California Coastkeeper Alliance and Baykeeper Call for Improvements In Oil Spill Preparedness and Response

Organizations Respond to Release of Phase II U.S. Coast Guard Review of Cosco Busan Oil Spill
Contact 
Deb Self, San Francisco Baykeeper, 415-856-0444 x108, cell: 510-882-1882

The California Coastkeeper Alliance (CCKA), a coalition of 12 Waterkeeper groups spanning the coast from the Oregon border to San Diego, and San Francisco Baykeeper today called on the U.S. Coast Guard and the State of California’s Office of Spill Prevention and Response to work with the public and lawmakers to improve oil spill preparedness and response in the San Francisco Bay Area and around the state. CCKA and Baykeeper spoke in response to the U.S. Coast Guard’s release today of its Phase II Incident Specific Preparedness Review (ISPR) Report on the M/V Cosco Busan oil spill.

The Impacts of Our Morning Routines

Sejal Choksi
From the May 2008 edition of Bay Crossings

I have a fairly standard morning routine: I shower, wash my hair and apply moisturizer, then have breakfast. It’s an average morning that I am sure is similar to many people’s – but I’m guessing that few of us consider our morning routines to have a direct impact on local water quality. When I leave the house to catch BART, I leave behind traces of my routine. My body did not absorb all of the caffeine that was in my coffee, and the shampoo, conditioner and moisturizer I used washed down the drain, where it will eventually reach the Bay.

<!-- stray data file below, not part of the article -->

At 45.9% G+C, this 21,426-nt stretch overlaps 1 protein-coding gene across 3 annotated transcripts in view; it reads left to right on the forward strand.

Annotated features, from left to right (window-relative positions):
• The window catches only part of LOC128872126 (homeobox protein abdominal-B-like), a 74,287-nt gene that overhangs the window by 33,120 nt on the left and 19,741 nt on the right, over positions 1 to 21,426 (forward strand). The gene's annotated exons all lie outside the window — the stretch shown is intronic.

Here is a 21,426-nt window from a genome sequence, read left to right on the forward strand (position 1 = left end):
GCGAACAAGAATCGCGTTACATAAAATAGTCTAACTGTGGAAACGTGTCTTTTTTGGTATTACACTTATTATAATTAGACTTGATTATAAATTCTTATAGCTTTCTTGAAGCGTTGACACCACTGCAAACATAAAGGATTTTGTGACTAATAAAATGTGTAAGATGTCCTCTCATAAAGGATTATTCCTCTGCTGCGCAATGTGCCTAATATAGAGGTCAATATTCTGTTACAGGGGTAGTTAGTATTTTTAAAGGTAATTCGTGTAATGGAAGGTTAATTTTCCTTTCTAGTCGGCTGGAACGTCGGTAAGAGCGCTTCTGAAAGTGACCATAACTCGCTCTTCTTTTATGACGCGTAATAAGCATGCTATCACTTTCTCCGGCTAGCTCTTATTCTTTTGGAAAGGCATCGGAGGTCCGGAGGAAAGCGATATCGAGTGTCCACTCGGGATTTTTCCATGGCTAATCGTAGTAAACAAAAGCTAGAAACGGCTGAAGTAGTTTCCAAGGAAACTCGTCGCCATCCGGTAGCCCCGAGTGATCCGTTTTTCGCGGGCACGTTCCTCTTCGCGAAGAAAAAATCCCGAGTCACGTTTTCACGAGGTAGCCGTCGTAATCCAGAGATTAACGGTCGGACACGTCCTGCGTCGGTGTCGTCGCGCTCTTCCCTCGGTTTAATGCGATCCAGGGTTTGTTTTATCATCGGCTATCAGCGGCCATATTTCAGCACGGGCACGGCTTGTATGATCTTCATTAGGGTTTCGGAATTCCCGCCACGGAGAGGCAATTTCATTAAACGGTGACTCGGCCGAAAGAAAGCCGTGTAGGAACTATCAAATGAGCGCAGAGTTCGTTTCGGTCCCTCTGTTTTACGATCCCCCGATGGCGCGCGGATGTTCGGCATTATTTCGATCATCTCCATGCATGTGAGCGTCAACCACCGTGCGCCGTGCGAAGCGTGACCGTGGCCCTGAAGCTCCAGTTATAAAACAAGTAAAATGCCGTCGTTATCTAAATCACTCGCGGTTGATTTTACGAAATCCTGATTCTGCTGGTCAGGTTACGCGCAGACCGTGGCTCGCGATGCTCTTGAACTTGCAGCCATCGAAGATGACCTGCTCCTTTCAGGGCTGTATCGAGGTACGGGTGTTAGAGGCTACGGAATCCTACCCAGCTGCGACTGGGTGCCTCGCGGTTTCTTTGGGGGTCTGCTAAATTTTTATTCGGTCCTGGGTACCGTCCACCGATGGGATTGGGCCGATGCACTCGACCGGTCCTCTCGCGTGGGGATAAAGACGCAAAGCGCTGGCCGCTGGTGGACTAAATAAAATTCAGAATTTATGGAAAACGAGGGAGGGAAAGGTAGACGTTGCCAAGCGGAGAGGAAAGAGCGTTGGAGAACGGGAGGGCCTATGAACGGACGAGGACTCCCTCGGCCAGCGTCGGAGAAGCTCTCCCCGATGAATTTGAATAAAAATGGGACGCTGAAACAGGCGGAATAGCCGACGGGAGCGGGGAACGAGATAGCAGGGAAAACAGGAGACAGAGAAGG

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Judge Tosses Biological Opinion for Salmon and Steelhead in California

Groups say delta water project operations must protect water supply for fish and people
Contact 
Sejal Choksi, 925-330-7757 (cell)

A federal judge has invalidated a water plan that would have allowed more pumping from the San Francisco Bay Delta at the expense of five species of protected salmon and steelhead trout. Fishing and conservation groups and a California tribe called the ruling a victory for the millions of Californians who depend on the delta for drinking water, fishing jobs and agriculture. The ruling comes in the wake of federal fisheries managers’ unprecedented April 10 decision to cancel this year’s salmon fishing season because of a record decline in spawning fish.

Protecting the Bay from Urban Runoff

Sejal Choksi
From the April 2008 edition of Bay Crossings

Bay Area storm drains tie into our creeks and empty into the Bay without any treatment or filtering. So when it rains, the cigarette butts, automotive fluids, pet waste, household gardening chemicals, and trash accumulated in gutters is washed into local creeks and the Bay. In fact, polluted rainwater accounts for the largest source of pollution to the Bay. Any material or substance left exposed to the elements can be carried into our waterways by stormwater.